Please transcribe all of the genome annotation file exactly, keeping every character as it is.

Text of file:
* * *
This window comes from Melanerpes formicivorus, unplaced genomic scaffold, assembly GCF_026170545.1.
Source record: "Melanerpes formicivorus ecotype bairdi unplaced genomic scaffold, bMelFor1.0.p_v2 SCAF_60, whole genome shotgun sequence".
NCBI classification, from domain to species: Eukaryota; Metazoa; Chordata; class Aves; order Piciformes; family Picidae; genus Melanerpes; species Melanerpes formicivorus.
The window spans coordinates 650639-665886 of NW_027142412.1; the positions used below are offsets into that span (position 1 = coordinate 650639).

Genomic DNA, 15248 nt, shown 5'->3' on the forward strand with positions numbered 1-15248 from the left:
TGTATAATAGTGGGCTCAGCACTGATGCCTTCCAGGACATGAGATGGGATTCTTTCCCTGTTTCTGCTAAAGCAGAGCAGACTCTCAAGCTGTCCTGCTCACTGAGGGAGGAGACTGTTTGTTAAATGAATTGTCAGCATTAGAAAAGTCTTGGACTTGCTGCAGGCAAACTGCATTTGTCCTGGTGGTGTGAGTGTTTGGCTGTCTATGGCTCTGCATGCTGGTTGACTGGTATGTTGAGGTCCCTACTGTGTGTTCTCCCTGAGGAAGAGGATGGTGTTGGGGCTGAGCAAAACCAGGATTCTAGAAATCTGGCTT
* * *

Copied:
This window comes from Melanerpes formicivorus, unplaced genomic scaffold, assembly GCF_026170545.1.
Source record: "Melanerpes formicivorus ecotype bairdi unplaced genomic scaffold, bMelFor1.0.p_v2 SCAF_60, whole genome shotgun sequence".
NCBI classification, from domain to species: Eukaryota; Metazoa; Chordata; class Aves; order Piciformes; family Picidae; genus Melanerpes; species Melanerpes formicivorus.
The window spans coordinates 650639-665886 of NW_027142412.1; the positions used below are offsets into that span (position 1 = coordinate 650639).

Genomic DNA, 15248 nt, shown 5'->3' on the forward strand with positions numbered 1-15248 from the left:
TGTATAATAGTGGGCTCAGCACTGATGCCTTCCAGGACATGAGATGGGATTCTTTCCCTGTTTCTGCTAAAGCAGAGCAGACTCTCAAGCTGTCCTGCTCACTGAGGGAGGAGACTGTTTGTTAAATGAATTGTCAGCATTAGAAAAGTCTTGGACTTGCTGCAGGCAAACTGCATTTGTCCTGGTGGTGTGAGTGTTTGGCTGTCTATGGCTCTGCATGCTGGTTGACTGGTATGTTGAGGTCCCTACTGTGTGTTCTCCCTGAGGAAGAGGATGGTGTTGGGGCTGAGCAAAACCAGGATTCTAGAAATCTGGCTT